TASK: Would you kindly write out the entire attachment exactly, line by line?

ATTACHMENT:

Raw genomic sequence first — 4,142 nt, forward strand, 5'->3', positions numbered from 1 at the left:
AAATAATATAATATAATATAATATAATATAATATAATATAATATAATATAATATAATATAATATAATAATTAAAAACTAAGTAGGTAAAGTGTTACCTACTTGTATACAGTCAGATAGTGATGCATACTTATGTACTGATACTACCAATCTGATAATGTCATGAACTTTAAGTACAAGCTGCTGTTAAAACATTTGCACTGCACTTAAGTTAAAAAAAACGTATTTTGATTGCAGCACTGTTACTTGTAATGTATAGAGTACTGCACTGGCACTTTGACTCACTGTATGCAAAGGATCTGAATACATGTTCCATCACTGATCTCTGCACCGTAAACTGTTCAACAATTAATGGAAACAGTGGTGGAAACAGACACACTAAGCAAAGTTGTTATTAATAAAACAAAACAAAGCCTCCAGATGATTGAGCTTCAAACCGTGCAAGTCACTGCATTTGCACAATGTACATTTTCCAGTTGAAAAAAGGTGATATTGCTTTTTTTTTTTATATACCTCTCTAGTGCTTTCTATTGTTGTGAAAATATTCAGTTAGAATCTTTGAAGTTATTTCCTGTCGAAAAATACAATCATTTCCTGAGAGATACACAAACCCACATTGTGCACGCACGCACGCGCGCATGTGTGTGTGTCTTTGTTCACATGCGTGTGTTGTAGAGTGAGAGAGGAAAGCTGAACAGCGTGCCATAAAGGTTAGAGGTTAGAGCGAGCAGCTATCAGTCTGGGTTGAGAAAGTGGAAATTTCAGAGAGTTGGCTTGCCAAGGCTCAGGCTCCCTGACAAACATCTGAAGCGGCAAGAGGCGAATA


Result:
Raw genomic sequence first — 4,142 nt, forward strand, 5'->3', positions numbered from 1 at the left:
AAATAATATAATATAATATAATATAATATAATATAATATAATATAATATAATATAATATAATATAATAATTAAAAACTAAGTAGGTAAAGTGTTACCTACTTGTATACAGTCAGATAGTGATGCATACTTATGTACTGATACTACCAATCTGATAATGTCATGAACTTTAAGTACAAGCTGCTGTTAAAACATTTGCACTGCACTTAAGTTAAAAAAAACGTATTTTGATTGCAGCACTGTTACTTGTAATGTATAGAGTACTGCACTGGCACTTTGACTCACTGTATGCAAAGGATCTGAATACATGTTCCATCACTGATCTCTGCACCGTAAACTGTTCAACAATTAATGGAAACAGTGGTGGAAACAGACACACTAAGCAAAGTTGTTATTAATAAAACAAAACAAAGCCTCCAGATGATTGAGCTTCAAACCGTGCAAGTCACTGCATTTGCACAATGTACATTTTCCAGTTGAAAAAAGGTGATATTGCTTTTTTTTTTTATATACCTCTCTAGTGCTTTCTATTGTTGTGAAAATATTCAGTTAGAATCTTTGAAGTTATTTCCTGTCGAAAAATACAATCATTTCCTGAGAGATACACAAACCCACATTGTGCACGCACGCACGCGCGCATGTGTGTGTGTCTTTGTTCACATGCGTGTGTTGTAGAGTGAGAGAGGAAAGCTGAACAGCGTGCCATAAAGGTTAGAGGTTAGAGCGAGCAGCTATCAGTCTGGGTTGAGAAAGTGGAAATTTCAGAGAGTTGGCTTGCCAAGGCTCAGGCTCCCTGACAAACATCTGAAGCGGCAAGAGGCGAATA